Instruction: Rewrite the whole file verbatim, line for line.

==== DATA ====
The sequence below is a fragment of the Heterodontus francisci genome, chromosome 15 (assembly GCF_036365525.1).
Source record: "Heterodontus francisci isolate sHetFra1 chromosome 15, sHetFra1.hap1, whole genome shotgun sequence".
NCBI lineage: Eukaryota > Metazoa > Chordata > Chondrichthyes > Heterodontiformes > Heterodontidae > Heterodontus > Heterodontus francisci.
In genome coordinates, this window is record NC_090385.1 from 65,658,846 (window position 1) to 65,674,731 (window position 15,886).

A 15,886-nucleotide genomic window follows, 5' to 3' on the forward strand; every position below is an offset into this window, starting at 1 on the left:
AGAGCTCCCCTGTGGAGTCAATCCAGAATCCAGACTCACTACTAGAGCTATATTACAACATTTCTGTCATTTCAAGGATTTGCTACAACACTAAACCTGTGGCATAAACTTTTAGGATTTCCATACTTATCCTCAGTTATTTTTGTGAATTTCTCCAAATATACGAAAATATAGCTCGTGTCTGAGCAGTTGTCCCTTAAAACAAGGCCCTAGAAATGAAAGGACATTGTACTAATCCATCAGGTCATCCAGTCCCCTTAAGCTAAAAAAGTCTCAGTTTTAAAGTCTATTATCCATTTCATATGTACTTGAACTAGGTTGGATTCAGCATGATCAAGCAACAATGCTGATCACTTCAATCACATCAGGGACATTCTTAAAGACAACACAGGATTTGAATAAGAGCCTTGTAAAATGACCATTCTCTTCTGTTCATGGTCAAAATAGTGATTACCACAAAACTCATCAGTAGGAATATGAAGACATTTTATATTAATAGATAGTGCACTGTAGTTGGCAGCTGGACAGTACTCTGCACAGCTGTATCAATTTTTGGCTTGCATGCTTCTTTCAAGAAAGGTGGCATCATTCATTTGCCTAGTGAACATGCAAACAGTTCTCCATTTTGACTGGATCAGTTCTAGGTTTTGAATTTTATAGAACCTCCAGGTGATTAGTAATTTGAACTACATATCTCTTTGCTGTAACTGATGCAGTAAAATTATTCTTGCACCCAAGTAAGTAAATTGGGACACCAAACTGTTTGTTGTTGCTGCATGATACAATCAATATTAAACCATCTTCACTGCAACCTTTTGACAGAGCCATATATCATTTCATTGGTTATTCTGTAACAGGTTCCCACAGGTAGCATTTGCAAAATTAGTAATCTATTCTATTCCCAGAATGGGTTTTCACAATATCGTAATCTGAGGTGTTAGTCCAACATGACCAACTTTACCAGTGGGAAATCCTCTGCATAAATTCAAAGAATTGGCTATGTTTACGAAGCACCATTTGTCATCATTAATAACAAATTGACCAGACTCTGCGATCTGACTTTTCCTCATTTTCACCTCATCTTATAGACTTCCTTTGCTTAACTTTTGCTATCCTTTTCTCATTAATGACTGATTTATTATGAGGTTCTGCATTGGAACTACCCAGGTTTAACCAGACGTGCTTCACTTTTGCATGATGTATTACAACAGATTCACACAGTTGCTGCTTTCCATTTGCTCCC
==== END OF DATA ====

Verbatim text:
The sequence below is a fragment of the Heterodontus francisci genome, chromosome 15 (assembly GCF_036365525.1).
Source record: "Heterodontus francisci isolate sHetFra1 chromosome 15, sHetFra1.hap1, whole genome shotgun sequence".
NCBI lineage: Eukaryota > Metazoa > Chordata > Chondrichthyes > Heterodontiformes > Heterodontidae > Heterodontus > Heterodontus francisci.
In genome coordinates, this window is record NC_090385.1 from 65,658,846 (window position 1) to 65,674,731 (window position 15,886).

A 15,886-nucleotide genomic window follows, 5' to 3' on the forward strand; every position below is an offset into this window, starting at 1 on the left:
AGAGCTCCCCTGTGGAGTCAATCCAGAATCCAGACTCACTACTAGAGCTATATTACAACATTTCTGTCATTTCAAGGATTTGCTACAACACTAAACCTGTGGCATAAACTTTTAGGATTTCCATACTTATCCTCAGTTATTTTTGTGAATTTCTCCAAATATACGAAAATATAGCTCGTGTCTGAGCAGTTGTCCCTTAAAACAAGGCCCTAGAAATGAAAGGACATTGTACTAATCCATCAGGTCATCCAGTCCCCTTAAGCTAAAAAAGTCTCAGTTTTAAAGTCTATTATCCATTTCATATGTACTTGAACTAGGTTGGATTCAGCATGATCAAGCAACAATGCTGATCACTTCAATCACATCAGGGACATTCTTAAAGACAACACAGGATTTGAATAAGAGCCTTGTAAAATGACCATTCTCTTCTGTTCATGGTCAAAATAGTGATTACCACAAAACTCATCAGTAGGAATATGAAGACATTTTATATTAATAGATAGTGCACTGTAGTTGGCAGCTGGACAGTACTCTGCACAGCTGTATCAATTTTTGGCTTGCATGCTTCTTTCAAGAAAGGTGGCATCATTCATTTGCCTAGTGAACATGCAAACAGTTCTCCATTTTGACTGGATCAGTTCTAGGTTTTGAATTTTATAGAACCTCCAGGTGATTAGTAATTTGAACTACATATCTCTTTGCTGTAACTGATGCAGTAAAATTATTCTTGCACCCAAGTAAGTAAATTGGGACACCAAACTGTTTGTTGTTGCTGCATGATACAATCAATATTAAACCATCTTCACTGCAACCTTTTGACAGAGCCATATATCATTTCATTGGTTATTCTGTAACAGGTTCCCACAGGTAGCATTTGCAAAATTAGTAATCTATTCTATTCCCAGAATGGGTTTTCACAATATCGTAATCTGAGGTGTTAGTCCAACATGACCAACTTTACCAGTGGGAAATCCTCTGCATAAATTCAAAGAATTGGCTATGTTTACGAAGCACCATTTGTCATCATTAATAACAAATTGACCAGACTCTGCGATCTGACTTTTCCTCATTTTCACCTCATCTTATAGACTTCCTTTGCTTAACTTTTGCTATCCTTTTCTCATTAATGACTGATTTATTATGAGGTTCTGCATTGGAACTACCCAGGTTTAACCAGACGTGCTTCACTTTTGCATGATGTATTACAACAGATTCACACAGTTGCTGCTTTCCATTTGCTCCC